Presumptive Democratic presidential nominee Hillary Clinton was in Springfield, Ill., Wednesday where she sought to use the symbolism of a historic landmark to draw parallels to a present-day America that is in need of repairing deepening racial and cultural divides.

The Old State Capitol — where Abraham Lincoln delivered his famous "A house divided" speech in 1858 warning against the ills of slavery and where Barack Obama launched his presidential bid in 2007 — served as the backdrop for Clinton as she spoke of how "America's long struggle with race is far from finished."

Episode 711: Hooked on Heroin

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When we meet the heroin dealer called Bone, he has just shot up. He has a lot to say anyway. He tells us about his career--it pretty much tracks the evolution of drug use in America these past ten years or so. He tells us about his rough past. And he tells us about how he died a week ago. He overdosed on his own supply and his friend took his body to the emergency room, then left.

New British Prime Minister Theresa May announced six members of her Cabinet Wednesday.

Amid a sweeping crackdown on dissent in Egypt, security forces have forcibly disappeared hundreds of people since the beginning of 2015, according to a new report from Amnesty International.

It's an "unprecedented spike," the group says, with an average of three or four people disappeared every day.

The Republican Party, as it prepares for its convention next week has checked off item No. 1 on its housekeeping list — drafting a party platform. The document reflects the conservative views of its authors, many of whom are party activists. So don't look for any concessions to changing views among the broader public on key social issues.

Many public figures who took to Twitter and Facebook following the murder of five police officers in Dallas have faced public blowback and, in some cases, found their employers less than forgiving about inflammatory and sometimes hateful online comments.

As Venezuela unravels — with shortages of food and medicine, as well as runaway inflation — President Nicolas Maduro is increasingly unpopular. But he's still holding onto power.

"The truth in Venezuela is there is real hunger. We are hungry," says a man who has invited me into his house in the northwestern city of Maracaibo, but doesn't want his name used for fear of reprisals by the government.

The wiry man paces angrily as he speaks. It wasn't always this way, he says, showing how loose his pants are now.

Ask a typical teenage girl about the latest slang and girl crushes and you might get answers like "spilling the tea" and Taylor Swift. But at the Girl Up Leadership Summit in Washington, D.C., the answers were "intersectional feminism" — the idea that there's no one-size-fits-all definition of feminism — and U.N. climate chief Christiana Figueres.

Copyright 2016 NPR. To see more, visit http://www.npr.org/.

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N.Y. Chinatown Family Finds Roots In Early Chinese Cinema

Oct 27, 2013

Douglas Lee thought he knew just about everything about the family business.

Since the late 1930s, the Lee family has sold insurance at 31 Pell Street in New York City's Chinatown. Their entrepreneurial roots in the Chinese-American community stretch back to 1888, when the Lees opened a grocery store at the same location.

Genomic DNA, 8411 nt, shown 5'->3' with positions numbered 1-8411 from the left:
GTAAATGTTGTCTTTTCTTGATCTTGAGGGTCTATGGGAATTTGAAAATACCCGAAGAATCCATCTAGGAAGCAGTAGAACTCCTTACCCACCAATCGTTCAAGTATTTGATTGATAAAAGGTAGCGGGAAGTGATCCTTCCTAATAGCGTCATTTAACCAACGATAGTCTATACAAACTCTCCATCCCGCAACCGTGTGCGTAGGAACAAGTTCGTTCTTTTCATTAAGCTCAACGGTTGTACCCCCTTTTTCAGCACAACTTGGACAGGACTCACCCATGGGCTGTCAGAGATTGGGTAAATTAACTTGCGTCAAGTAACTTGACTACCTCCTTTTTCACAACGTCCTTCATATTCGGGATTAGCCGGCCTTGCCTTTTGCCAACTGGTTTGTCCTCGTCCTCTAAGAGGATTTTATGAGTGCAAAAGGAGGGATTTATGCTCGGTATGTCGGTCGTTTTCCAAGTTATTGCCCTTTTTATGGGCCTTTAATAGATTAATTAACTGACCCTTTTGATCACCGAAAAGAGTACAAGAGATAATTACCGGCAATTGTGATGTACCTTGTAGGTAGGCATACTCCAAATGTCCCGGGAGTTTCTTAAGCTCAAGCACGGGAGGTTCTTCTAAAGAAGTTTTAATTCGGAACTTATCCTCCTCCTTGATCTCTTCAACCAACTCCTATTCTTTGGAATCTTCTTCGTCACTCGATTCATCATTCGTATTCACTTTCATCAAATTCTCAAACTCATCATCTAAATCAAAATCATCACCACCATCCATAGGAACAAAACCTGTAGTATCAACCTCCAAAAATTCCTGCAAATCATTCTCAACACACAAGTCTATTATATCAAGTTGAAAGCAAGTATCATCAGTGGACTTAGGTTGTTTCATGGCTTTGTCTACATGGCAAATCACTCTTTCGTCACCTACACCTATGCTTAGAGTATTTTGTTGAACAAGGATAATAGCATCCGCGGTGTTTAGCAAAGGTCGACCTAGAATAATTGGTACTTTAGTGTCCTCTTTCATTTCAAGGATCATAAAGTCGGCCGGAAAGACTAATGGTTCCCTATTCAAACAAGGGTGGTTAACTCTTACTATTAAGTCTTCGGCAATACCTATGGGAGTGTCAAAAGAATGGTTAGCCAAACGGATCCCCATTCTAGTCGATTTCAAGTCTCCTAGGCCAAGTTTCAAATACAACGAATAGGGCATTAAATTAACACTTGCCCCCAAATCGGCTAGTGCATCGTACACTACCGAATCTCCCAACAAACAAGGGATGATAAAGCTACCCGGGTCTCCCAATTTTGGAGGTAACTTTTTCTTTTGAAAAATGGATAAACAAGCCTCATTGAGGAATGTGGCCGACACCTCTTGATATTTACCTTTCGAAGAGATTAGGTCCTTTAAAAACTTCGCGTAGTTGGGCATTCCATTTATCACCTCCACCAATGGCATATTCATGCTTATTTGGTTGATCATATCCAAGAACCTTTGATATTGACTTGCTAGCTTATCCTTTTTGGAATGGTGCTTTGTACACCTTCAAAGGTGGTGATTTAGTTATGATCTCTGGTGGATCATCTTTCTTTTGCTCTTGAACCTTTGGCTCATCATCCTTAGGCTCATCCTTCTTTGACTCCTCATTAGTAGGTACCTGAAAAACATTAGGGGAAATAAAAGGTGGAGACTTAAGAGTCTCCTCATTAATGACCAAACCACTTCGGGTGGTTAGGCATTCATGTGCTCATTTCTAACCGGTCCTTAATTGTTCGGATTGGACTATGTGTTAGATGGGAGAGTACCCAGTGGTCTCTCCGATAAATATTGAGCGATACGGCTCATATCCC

One hundred twenty-five years later, the family's longstanding history in Chinatown is on display in a new exhibit at New York's Museum of Chinese in America.

When Lee and his sister Sandra started gathering artifacts for the exhibit, they pored over old business records stored in the family's safe. That's when Lee, a film and TV executive who has worked at HBO and 20th Century Fox, discovered his career in the entertainment industry is not such a divergence from the family business after all.

An old ledger book is one of the few remnants of the New York Chinese Film Exchange, a business venture founded by Lee's grandfather Harold in the late 1920s — and long forgotten by his descendants. The company distributed Chinese-language films to theaters serving immigrant moviegoers.

"Everybody's mind is a little bit blown," Lee says of his family's reaction to the recent discovery. "It's part of my family history that nobody really knew about or talked about until I did this research."

He later found out that Harold Lee's uncle helped finance the Great Wall Film Company. Douglas and Sandra Lee write about the production company's history in the museum exhibit's companion journal:

"The studio was born when Chinese community leaders, outraged over the 1921 release of The First Born, a movie that depicted everyday Chinese life to be full of drugs, opium dens, brothels, foot binding ... protested to the National Board of Review of Motion Pictures. They were told to make their own pictures if they wanted to change the stereotypes and the Great Wall Film Company was the result, underwritten by Lee family money."

The company, which went out of business in 1930, produced about 30 films. In 1945, Harold Lee also transformed an English-language movie theater into the Silver Star Theater, one of the first to screen Chinese-language films from China and Hong Kong in New York's Chinatown. The theater was torn down in the late 1950s, but it was among a string of institutions that once served as a unique source of entertainment for immigrants.

For Douglas Lee, unearthing this lost family history in the movies has been reaffirming. "I felt like, 'OK, maybe it is in my blood,' because I've basically spent all of my career in film distribution," he says.

So far, Lee has tracked down one of the Great Wall Film Company's films online — a silent, black-and-white movie from 1928 called Poor Daddy. He says he's now on the hunt for others.

Copyright 2014 NPR. To see more, visit http://www.npr.org/.